NFL

Brett Favre Has Advice for Tom Brady Adjusting to His New Setting

Tom Brady probably doesn’t need any football advice. The six-time Super Bowl champion has been through it all in his 20 seasons in the NFL. He’s seen every defense and every gimmick imaginable. Brady, however, finds himself in unfamiliar territory as he begins a new chapter by playing for the Tampa Bay Buccaneers. Brett Favre, who played 16 years with the Green Bay Packers before moving on to the New York Jets and Minnesota Vikings, offered Brady some advice when it comes to starting over.

Favre’s ending with the Packers

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Things got very interesting in Green Bay in 2005. Longtime Packers quarterback Brett Favre was given a dose of reality when the Packers selected Aaron Rodgers with their first pick in the 2005 NFL draft. The Packers then went out and had, by far, their worst season under Favre, going 4-12.

In 2017, however, Favre guided the Packers to a 13-3 record and a home game in the NFL title game against the New York Giants. The Packers lost the game in overtime and Favre threw a costly interception in the extra session. Two months later, Favre formally announced his retirement.

In July of 2008, ESPN reported Favre “had the itch” to return, but the Packers had already committed to Rodgers. Favre reported to training camp, creating a lot of tension. Both sides decided it was best to part ways. Later that week, the Packers traded Favre to the New York Jets for a conditional fourth-round pick.

Tom Brady’s departure from the Patriots

There’s no bigger winner in the NFL than Tom Brady. The former New England Patriots quarterback won six Super Bowls and racked up three MVPs during his 20 years in New England. At age 43, Brady will begin season No. 21 in the NFL, but he won’t be playing with the only team he’s ever known in the NFL.

For the first time since 2010, the Patriots failed to reach the AFC title game. New England was one-and-done in the playoffs for the first time in 10 years when the Tennessee Titans came into Foxboro and stunned Brady and the Pats. That game was the final one Brady would ever play in a Patriots uniform. With Brady being a free agent and the Patriots struggling mightily with salary-cap space, it only made sense for the then-42-year-old quarterback to find a new home.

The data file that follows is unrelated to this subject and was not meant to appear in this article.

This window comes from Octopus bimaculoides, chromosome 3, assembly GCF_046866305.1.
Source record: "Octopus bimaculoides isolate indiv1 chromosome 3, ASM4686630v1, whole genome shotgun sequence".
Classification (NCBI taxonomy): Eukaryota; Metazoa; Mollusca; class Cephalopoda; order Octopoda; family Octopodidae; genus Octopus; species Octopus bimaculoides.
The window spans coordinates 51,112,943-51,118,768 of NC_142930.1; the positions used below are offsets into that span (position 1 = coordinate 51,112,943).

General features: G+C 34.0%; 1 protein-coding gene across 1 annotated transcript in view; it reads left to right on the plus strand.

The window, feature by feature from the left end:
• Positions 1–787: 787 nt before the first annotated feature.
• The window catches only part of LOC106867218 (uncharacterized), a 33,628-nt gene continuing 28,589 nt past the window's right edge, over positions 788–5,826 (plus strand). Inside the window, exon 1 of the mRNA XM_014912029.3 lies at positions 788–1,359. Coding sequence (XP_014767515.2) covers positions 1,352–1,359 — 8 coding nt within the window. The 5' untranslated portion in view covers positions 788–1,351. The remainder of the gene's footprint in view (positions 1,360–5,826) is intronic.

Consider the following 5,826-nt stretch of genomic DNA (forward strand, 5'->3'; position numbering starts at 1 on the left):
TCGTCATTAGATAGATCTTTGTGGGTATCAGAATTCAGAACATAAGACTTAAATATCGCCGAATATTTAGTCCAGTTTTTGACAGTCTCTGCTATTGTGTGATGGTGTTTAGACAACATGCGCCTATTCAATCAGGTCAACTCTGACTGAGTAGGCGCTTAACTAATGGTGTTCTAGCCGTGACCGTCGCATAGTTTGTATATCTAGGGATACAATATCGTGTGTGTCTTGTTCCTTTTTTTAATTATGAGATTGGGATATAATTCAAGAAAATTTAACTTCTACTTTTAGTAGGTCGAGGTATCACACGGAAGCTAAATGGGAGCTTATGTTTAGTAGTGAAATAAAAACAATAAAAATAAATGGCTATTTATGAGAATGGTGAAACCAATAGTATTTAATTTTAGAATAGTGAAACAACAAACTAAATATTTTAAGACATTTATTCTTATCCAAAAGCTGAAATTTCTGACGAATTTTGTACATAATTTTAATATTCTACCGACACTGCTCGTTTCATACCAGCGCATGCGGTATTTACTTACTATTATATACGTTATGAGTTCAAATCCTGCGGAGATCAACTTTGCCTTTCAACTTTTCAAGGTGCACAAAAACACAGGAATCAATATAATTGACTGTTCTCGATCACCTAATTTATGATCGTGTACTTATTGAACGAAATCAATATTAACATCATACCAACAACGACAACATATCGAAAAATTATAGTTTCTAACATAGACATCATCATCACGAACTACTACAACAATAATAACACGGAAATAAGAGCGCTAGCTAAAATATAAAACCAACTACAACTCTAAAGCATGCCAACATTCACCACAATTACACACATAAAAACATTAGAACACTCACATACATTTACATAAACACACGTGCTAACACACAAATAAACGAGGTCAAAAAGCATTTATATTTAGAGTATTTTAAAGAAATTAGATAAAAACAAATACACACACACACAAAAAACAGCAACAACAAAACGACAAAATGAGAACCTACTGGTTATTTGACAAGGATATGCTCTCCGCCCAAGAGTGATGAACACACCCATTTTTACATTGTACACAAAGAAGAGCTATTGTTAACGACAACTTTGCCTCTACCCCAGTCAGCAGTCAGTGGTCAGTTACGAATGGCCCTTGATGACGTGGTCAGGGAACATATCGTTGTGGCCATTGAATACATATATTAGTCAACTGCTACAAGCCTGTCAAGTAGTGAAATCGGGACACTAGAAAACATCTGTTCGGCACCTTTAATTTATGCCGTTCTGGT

Brady signed a two-year, fully-guaranteed deal worth $50 million with the Tampa Bay Buccaneers in March. Brady’s signing also brought former teammate Rob Gronkowski out of retirement. Gronkowski, Brady’s longtime tight end, also hooked on with the Bucs after the Patriots and Buccaneers worked out a trade in April.

Favre’s advice to Brady on starting over

Brett Favre and Tom Brady are two very different types of quarterbacks. Favre is a guy who took chances. He would sling the ball downfield and would recklessly throw his body all over the field. Brady was the more conservative type with short passes and would take a sack rather than risk the interception. Despite the differences on the field, they faced similar situations at the end of their careers as they moved on from their longtime homes.

Favre said the transition to Tampa would likely be a difficult one. “First of all, I think Tom is awesome,” Favre told Fox Wilmington. “He and Joe Montana are by far, head over heels, in a class by themselves, and so Tom has nothing to prove. I think it’s going to be very difficult, based on the present circumstances, to get any chemistry with the guys before he actually plays. Now, can Tom play? Absolutely. I think the key component to the whole thing is if they can protect Tom like New England has protected him.

“It’s like zero to 100 in a second, when they finally say, OK, we’re starting and here we go. He’s going to have very limited time to adjust to everything. That’s really the hardest part, but if anyone can do it, Tom can do it. (Protection) is really the key component. If Tampa Bay can protect him, there’s no doubt that he can just shred teams up and down the field. He’s got tremendous weapons at his disposal now. The question is, without all the practice time and the group stuff that you normally would get, can they get that in a short amount of time? That remains to be seen.”